3. Emotional Regulator: The hippocampus also plays a role in regulating our emotions. It works closely with the amygdala, another part of the brain involved in emotional response, to process and interpret emotional experiences and contexts.

  4. Impact of C-PTSD: In individuals with Complex Post-Traumatic Stress Disorder, which arises from prolonged exposure to traumatic events, the hippocampus can be significantly affected. Research has shown that chronic stress and repeated trauma can lead to a reduction in the volume of the hippocampus. This shrinkage can impair memory function, affect the ability to regulate emotions, and increase susceptibility to conditions like anxiety and depression.

  5. Memory and Trauma: For those with C-PTSD, the hippocampus's role in memory processing can be altered. Memories of trauma may not be processed or integrated properly, leading to intrusive memories, flashbacks, and difficulties in forming a coherent narrative of past events. This can significantly impact one's sense of self and perception of safety.

  6. Recovery and Resilience: Despite these challenges, the hippocampus has a remarkable capacity for neuroplasticity, meaning it can adapt and change in response to new experiences and learning. Therapeutic interventions, such as trauma-informed therapy and certain medications, can support the hippocampus's recovery, helping to mitigate the effects of C-PTSD on memory and emotional regulation.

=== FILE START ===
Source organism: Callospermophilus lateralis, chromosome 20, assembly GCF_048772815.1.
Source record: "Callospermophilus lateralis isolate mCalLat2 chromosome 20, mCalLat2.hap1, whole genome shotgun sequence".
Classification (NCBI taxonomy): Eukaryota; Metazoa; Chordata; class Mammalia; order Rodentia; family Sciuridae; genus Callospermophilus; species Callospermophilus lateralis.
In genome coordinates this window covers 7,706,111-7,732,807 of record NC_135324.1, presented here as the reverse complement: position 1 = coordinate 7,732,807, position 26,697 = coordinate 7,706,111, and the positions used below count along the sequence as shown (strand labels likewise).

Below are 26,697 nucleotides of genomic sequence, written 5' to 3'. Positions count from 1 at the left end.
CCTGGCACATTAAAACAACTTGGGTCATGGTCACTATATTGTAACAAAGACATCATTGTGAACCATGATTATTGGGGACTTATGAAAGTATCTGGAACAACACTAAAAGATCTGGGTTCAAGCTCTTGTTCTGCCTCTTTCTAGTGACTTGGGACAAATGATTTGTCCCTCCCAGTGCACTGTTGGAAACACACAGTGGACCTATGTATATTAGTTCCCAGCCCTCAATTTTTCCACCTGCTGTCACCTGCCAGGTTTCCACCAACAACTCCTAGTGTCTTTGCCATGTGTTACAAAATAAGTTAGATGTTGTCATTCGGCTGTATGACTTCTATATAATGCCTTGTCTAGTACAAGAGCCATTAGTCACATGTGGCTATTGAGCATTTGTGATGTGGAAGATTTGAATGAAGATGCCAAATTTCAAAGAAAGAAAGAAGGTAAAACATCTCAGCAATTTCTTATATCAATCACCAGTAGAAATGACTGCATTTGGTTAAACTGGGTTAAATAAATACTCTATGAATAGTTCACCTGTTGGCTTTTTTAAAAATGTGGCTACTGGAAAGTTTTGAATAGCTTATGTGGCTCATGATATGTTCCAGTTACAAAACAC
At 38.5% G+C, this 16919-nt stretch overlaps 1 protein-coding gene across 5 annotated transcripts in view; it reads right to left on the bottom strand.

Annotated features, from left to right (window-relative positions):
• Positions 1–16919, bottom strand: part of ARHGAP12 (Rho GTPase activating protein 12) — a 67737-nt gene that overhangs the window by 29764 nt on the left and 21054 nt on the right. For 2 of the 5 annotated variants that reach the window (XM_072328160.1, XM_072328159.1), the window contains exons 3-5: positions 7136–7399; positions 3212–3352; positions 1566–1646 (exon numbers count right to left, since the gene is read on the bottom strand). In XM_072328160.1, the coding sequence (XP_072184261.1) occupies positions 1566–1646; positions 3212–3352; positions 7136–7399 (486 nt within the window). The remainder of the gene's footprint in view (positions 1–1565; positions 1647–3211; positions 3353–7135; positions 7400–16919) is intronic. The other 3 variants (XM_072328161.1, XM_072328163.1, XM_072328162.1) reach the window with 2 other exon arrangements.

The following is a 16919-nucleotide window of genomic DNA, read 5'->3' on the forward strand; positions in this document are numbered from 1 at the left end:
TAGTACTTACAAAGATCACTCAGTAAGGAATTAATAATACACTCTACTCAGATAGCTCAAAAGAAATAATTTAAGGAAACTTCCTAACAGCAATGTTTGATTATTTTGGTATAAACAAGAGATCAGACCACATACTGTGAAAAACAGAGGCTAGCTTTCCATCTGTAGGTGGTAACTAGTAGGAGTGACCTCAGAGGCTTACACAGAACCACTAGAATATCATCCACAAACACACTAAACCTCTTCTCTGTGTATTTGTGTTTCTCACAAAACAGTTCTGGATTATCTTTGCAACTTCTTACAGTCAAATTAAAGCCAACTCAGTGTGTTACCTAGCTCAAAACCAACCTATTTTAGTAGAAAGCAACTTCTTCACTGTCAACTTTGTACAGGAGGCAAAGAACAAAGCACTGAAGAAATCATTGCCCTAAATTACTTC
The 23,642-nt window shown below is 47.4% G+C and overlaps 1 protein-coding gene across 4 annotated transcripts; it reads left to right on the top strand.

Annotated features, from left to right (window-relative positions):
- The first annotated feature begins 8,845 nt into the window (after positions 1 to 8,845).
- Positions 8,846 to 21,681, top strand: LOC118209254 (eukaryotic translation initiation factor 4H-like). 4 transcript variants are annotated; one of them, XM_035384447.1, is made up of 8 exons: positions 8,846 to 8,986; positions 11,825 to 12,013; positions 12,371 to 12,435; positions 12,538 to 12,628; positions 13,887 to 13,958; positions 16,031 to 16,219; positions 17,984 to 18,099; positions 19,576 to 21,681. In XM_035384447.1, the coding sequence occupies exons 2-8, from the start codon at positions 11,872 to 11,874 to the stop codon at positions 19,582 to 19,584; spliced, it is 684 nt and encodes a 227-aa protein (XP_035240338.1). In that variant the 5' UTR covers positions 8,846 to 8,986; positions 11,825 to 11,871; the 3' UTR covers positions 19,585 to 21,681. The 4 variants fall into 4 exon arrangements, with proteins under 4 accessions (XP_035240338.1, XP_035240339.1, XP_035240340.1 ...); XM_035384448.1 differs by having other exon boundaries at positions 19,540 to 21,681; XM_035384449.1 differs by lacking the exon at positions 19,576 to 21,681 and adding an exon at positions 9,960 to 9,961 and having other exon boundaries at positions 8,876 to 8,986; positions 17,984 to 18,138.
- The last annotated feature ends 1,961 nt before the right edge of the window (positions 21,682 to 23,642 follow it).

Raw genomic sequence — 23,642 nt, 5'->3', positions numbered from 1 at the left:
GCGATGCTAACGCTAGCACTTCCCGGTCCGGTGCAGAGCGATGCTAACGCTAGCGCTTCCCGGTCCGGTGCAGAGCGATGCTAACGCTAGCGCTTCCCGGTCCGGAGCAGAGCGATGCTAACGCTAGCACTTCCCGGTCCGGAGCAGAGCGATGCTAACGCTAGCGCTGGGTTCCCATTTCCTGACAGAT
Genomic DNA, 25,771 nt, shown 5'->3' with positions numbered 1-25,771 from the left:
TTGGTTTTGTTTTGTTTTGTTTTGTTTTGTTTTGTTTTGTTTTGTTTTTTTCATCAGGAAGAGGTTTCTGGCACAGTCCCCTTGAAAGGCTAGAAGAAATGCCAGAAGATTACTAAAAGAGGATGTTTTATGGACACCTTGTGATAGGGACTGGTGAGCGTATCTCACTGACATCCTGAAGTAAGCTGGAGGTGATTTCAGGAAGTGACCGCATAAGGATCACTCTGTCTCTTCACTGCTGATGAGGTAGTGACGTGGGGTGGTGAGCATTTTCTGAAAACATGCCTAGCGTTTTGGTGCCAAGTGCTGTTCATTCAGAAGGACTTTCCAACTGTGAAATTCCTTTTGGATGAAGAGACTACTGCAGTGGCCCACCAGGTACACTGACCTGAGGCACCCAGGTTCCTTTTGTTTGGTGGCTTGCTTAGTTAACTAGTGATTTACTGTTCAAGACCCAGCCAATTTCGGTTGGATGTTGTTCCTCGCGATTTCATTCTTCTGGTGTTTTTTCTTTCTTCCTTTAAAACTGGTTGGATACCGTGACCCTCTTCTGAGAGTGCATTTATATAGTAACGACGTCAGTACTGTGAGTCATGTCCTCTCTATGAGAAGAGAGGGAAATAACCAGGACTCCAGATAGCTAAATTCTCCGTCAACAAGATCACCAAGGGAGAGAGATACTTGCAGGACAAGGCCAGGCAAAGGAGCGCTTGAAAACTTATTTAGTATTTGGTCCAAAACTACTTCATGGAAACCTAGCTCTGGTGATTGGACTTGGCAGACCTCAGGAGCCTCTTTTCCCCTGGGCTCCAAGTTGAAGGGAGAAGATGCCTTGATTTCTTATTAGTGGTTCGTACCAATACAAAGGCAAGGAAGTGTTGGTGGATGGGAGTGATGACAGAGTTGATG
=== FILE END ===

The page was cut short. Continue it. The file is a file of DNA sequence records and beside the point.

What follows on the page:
Neurological Responses

Nervous System and c-PTSD

The human nervous system, including the sympathetic and parasympathetic branches, is designed to respond to threats by activating survival responses: fight, flight, freeze, and appease. In C-PTSD, these survival modes can become dysregulated, leading to a state where the nervous system is constantly, or very frequently, in survival mode.

Here's how it works in simple terms:

  1. Chronic Activation of Survival Responses: Individuals with C-PTSD may find their nervous system locked in a state of hyperarousal or hypoarousal, corresponding to the sympathetic nervous system's fight or flight responses and the parasympathetic nervous system's freeze or appease responses, respectively. This chronic activation is a direct consequence of the nervous system's attempt to protect the individual from perceived threats, even when those threats are no longer present.

  2. Impact on Physical and Mental Health: The constant state of alertness or shutdown affects not just emotional well-being but also physical health. Symptoms can include anxiety, insomnia, fatigue, digestive issues, and a heightened startle response. Over time, this can lead to more serious health issues, including cardiovascular problems, immune system suppression, and chronic pain conditions.

  3. Dysregulation of the Autonomic Nervous System: C-PTSD leads to a dysregulation of the autonomic nervous system, which controls involuntary bodily functions such as heart rate, breathing, and digestion. This dysregulation can manifest as difficulty regulating emotions, challenges in returning to a state of calm after stress, and an overall sense of being physically and emotionally out of balance.

  4. Social Engagement System: The nervous system's survival mode can impair the social engagement system, a part of the parasympathetic nervous system that supports calm states and social interaction. Individuals with C-PTSD may struggle with feeling safe in social situations, interpreting social cues, and forming and maintaining relationships.